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Publication Abstract Display
Type: Published Manuscript
Title: Elevated intraindividual variability in methamphetamine dependence is associated with poorer everyday functioning.
Authors: Morgan EE, Doyle KL, Minassian A, Henry BL, Perry W, Marcotte TD, Woods SP, Grant I
Year: 2014
Publication: Psychiatry Research
Volume: 220 Issue: 1-2 Pages: 527-534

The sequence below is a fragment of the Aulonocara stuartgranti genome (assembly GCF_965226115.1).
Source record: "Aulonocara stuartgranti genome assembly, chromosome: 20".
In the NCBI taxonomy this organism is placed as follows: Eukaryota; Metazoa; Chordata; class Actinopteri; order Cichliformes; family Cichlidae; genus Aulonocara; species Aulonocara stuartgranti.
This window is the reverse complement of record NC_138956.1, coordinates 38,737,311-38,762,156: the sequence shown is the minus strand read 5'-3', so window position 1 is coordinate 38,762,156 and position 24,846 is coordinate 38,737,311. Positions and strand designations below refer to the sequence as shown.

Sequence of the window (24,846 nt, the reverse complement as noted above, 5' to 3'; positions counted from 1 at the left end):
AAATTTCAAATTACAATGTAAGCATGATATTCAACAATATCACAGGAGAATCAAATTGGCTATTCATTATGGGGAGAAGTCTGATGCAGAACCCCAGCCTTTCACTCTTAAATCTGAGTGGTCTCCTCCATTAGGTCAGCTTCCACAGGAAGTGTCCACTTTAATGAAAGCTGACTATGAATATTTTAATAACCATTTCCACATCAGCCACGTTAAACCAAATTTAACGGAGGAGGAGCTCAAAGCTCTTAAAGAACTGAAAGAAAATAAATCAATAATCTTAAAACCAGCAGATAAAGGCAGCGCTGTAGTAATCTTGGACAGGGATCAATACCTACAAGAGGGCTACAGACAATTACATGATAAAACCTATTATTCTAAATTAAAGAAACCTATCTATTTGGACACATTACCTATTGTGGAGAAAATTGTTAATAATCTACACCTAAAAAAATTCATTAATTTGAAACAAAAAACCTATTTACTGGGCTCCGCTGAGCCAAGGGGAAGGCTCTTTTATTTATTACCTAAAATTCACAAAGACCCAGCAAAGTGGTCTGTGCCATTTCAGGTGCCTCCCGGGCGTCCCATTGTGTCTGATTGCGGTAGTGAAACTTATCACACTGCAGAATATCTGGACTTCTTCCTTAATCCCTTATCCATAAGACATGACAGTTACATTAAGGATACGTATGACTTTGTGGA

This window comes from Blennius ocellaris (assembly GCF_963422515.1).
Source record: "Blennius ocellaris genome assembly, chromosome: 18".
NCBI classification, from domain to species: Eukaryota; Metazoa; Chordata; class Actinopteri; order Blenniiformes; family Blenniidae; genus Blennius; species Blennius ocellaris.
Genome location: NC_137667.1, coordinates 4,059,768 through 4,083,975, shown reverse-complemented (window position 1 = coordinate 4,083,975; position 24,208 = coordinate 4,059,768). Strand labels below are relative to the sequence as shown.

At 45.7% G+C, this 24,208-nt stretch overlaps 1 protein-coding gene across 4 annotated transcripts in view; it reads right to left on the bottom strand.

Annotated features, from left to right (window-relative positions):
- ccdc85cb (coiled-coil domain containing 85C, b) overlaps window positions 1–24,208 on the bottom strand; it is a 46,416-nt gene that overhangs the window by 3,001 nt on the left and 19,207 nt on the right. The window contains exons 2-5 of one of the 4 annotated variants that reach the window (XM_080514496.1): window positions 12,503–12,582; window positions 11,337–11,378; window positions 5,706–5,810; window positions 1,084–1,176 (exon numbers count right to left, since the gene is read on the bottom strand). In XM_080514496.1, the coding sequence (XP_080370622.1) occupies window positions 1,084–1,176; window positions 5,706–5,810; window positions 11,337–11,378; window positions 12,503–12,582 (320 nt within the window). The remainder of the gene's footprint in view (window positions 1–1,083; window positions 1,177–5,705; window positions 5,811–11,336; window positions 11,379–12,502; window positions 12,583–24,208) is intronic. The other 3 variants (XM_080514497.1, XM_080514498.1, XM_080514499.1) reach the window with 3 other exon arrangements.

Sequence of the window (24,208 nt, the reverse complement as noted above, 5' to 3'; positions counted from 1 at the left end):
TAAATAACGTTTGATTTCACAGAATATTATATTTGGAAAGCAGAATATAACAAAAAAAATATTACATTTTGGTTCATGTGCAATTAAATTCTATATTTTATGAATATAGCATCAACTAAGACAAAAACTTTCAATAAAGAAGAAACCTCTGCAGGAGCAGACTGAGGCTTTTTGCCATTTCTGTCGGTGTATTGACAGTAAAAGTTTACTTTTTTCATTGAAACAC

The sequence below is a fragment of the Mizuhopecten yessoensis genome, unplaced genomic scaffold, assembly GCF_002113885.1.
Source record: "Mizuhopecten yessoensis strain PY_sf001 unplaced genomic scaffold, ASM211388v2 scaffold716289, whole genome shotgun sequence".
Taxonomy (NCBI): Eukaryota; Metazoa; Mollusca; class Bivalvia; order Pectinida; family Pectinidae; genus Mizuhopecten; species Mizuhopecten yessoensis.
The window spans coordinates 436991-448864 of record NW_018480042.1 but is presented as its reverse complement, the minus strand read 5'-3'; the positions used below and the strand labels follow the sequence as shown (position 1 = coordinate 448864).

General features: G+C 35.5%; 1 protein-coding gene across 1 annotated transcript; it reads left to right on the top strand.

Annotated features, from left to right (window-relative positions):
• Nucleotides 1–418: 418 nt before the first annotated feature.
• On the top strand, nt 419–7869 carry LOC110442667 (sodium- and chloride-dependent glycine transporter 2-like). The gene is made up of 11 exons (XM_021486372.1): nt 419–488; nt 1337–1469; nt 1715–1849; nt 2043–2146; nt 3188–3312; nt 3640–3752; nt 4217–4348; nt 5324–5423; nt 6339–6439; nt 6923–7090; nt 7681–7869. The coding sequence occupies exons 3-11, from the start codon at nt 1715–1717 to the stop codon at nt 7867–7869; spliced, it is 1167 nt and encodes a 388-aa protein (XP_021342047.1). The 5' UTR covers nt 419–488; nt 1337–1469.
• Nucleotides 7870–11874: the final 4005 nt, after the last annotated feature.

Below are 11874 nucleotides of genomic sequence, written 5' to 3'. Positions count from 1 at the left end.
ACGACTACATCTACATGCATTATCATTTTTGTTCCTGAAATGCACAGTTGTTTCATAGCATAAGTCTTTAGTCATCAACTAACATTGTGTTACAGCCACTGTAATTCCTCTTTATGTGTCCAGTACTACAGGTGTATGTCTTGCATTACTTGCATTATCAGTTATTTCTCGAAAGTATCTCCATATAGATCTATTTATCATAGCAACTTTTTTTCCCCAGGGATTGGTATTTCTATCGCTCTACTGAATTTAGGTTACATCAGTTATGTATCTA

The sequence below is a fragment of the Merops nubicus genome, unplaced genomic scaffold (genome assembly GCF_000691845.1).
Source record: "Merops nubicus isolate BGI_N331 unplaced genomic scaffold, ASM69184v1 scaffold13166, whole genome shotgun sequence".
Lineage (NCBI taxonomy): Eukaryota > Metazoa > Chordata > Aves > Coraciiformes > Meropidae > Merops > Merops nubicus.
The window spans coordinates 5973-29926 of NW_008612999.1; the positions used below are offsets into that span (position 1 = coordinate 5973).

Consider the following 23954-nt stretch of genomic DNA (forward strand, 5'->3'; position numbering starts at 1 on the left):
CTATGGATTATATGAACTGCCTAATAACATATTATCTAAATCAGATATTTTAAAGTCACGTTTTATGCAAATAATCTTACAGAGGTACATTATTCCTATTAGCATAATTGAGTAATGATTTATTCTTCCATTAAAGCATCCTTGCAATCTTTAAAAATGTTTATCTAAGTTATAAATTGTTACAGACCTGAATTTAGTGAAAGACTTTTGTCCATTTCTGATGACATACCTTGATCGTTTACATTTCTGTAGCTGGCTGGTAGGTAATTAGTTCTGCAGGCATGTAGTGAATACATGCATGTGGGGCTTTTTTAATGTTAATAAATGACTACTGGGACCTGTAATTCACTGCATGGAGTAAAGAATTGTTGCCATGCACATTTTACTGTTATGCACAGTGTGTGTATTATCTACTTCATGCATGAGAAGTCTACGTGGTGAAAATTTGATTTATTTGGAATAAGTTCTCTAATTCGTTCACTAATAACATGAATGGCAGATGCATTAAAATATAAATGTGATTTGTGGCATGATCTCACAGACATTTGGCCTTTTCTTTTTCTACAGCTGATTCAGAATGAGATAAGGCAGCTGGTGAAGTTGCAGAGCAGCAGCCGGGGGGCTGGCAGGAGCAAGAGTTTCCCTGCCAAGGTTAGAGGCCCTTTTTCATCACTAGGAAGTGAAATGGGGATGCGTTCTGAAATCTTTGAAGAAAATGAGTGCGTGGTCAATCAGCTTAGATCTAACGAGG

Abstract:Methamphetamine (MA) dependence is associated with executive dysfunction, but no studies have evaluated MA-related elevations in neurocognitive intraindividual variability (IIV), an expression of cognitive dyscontrol linked to poor daily functioning in populations with frontal systems injury. We examined IIV during a vigilance task in a well-characterized sample of 35 MA-dependent (MA+) and 55 non-MA using comparison participants (MA-) as part of a larger neuropsychological battery that included self-report and performance-based measures of everyday functioning. A mixed model ANOVA was conducted while controlling for covariates, including factors that differed between the groups (e.g., education) and those with conceptual relevance to IIV: mean reaction time, global cognitive performance, and HIV-infection (which was comparable across groups; p=0.32). This analysis revealed significantly elevated IIV among MA+ relative to MA- individuals that was comparable in magnitude across all trial blocks of the vigilance task. Within the MA group, elevated IIV was associated with executive dysfunction, psychomotor slowing, and recency of MA use, as well as poorer automobile driving simulator performance, worse laboratory-based functional skills, and more cognitive complaints. MA-users are vulnerable to IIV elevation, likely due to cognitive dyscontrol, which may increase their risk of real-world problems.

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